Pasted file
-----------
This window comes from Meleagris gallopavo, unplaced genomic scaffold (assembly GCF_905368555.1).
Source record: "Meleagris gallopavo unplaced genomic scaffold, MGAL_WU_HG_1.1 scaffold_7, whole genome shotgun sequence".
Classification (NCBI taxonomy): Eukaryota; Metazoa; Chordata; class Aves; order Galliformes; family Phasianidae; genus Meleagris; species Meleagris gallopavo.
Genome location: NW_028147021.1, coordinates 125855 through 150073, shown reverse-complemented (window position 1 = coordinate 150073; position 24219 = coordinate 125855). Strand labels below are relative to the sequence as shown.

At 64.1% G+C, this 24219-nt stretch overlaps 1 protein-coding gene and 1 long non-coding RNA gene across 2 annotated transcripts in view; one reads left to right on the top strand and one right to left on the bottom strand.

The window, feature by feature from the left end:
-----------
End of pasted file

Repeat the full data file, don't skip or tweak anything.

This window comes from Meleagris gallopavo, unplaced genomic scaffold (assembly GCF_905368555.1).
Source record: "Meleagris gallopavo unplaced genomic scaffold, MGAL_WU_HG_1.1 scaffold_7, whole genome shotgun sequence".
Classification (NCBI taxonomy): Eukaryota; Metazoa; Chordata; class Aves; order Galliformes; family Phasianidae; genus Meleagris; species Meleagris gallopavo.
Genome location: NW_028147021.1, coordinates 125855 through 150073, shown reverse-complemented (window position 1 = coordinate 150073; position 24219 = coordinate 125855). Strand labels below are relative to the sequence as shown.

At 64.1% G+C, this 24219-nt stretch overlaps 1 protein-coding gene and 1 long non-coding RNA gene across 2 annotated transcripts in view; one reads left to right on the top strand and one right to left on the bottom strand.

The window, feature by feature from the left end: